Both the 10K and 5K Race start on black top (highway 134) directly east of the picnic ground with a slight downhill start. Runners run through the picnic ground and pick up the course headed directly to the first challenge. Right before the one mile point for 10K Runners, and ½ mile point for 5K Runners is ole’ Sandy. This part of the course is an uphill 200 yard stretch of loose sand making it difficult to get traction and momentum, more challenging after running faster than normal through the picnic grounds hearing spectators cheering. After topping ole’ Sandy is Backbreaker Hill, about 600 yard of steady uphill climb through forested pine. Runners are heard to comment that climb never seems to end, feels like the back is going to break, thus Backbreaker Hill. At the crest of Backbreaker Hill is the 1 mile point for the 5K race. At the crest, there is an awesome view of the Crystal valley to the west, very few take in the view for obvious reason. Shortly past the Backbreaker Hill is the turn for the 5K Race that pushes Runners downhill, down to the Narbona Pass valley, back on to black top and to the downhill finish line at the picnic ground.
The 10K race continues through forested pines, cottonwoods with two short gradual uphill sections of the course to the 2 mile point. Right past the 2 mile point is the infamous Goat Hill; the course starts as a gradual incline and gets steeper close to the top with loose rocks and uneven footing. In the 1980s, as the elite group was racing, a flock of sheep and goats were grazing nearby. A goat decided to join the race and ran alongside Runners until half way up, could go no more, accordingly, the name, Goat Hill.Runners cresting Goat Hill get to coast down hill for a short distance before making a circle in the valley as what is known as the “Where the Sun is At” in the Navajo language. Many cheering spectators watch the race with their set-up chairs and help with the water station at the turn around. The 3 mile point is the right before starting up a short hill that Runners had coasted earlier, this part of the course is where Runners can see who is ahead, and a steady stream of encouragements to each other are heard above the whisper of the wind through the trees.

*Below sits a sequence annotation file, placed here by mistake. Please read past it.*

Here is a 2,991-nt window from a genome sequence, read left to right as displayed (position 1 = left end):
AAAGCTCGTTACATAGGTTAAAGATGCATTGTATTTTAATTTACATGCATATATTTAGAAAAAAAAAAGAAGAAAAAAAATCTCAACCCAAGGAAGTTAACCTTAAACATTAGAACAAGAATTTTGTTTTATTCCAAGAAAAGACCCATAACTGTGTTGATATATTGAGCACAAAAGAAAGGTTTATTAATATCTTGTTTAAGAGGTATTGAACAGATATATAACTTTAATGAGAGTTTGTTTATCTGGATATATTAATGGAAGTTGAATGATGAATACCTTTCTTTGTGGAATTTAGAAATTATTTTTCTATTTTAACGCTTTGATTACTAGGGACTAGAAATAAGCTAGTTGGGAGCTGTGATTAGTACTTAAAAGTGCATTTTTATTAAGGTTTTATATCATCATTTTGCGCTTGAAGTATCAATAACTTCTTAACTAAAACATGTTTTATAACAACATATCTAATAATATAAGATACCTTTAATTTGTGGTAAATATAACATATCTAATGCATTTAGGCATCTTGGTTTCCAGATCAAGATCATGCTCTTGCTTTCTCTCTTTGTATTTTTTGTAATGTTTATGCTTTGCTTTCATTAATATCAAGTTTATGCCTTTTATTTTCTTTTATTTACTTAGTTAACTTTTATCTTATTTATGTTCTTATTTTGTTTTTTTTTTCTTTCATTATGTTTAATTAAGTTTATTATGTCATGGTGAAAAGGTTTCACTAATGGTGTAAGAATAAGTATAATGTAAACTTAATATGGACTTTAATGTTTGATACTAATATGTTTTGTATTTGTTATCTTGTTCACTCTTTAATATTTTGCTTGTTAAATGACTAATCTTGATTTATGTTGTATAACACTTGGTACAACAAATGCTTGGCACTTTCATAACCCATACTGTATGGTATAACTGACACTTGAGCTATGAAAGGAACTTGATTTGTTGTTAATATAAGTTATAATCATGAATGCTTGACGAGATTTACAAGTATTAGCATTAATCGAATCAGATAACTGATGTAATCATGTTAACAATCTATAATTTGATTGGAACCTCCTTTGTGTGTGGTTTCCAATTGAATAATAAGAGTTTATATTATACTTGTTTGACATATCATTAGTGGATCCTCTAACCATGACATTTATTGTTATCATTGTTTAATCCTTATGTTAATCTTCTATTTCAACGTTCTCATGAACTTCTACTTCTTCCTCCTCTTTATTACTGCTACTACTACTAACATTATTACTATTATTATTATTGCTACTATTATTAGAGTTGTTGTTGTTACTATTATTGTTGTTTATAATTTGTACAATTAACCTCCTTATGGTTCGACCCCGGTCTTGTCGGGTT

After cresting the hill, Runners are awarded with a down hill plunge back to the finish. This part of the course is an improved gravel road that is a heavily traveled road connecting families to sheep camps in the Long Lake and Whiskey Lake areas; it also serves as a route to the radar station on top of Narbona Pass. Although, the downhill is a relief for many runners, it is also a struggle for runners that have spent considerable effort on the uphill section of the race and suddenly find little get-go to enjoy the downhill. Most of the close contested races over the years have been won or lost in this section of the race. At the 4 mile point, Highway 134 is visible, once on the highway, Runners find a steady downhill section of the race, past the 5 mile point back to the finish, however, sometimes the steady head wind that tunnels through the canyon of Narbona Pass can be a challenge. At 5 ½ mile point the finish line comes into view, vehicles lining both sides, spectators lining the course, the race announcer exhorting runners to sprint for the finish, and of course, the smell of freshly cooked fry bread, often referred to as the Navajo steroid. You have made the FINISH!!!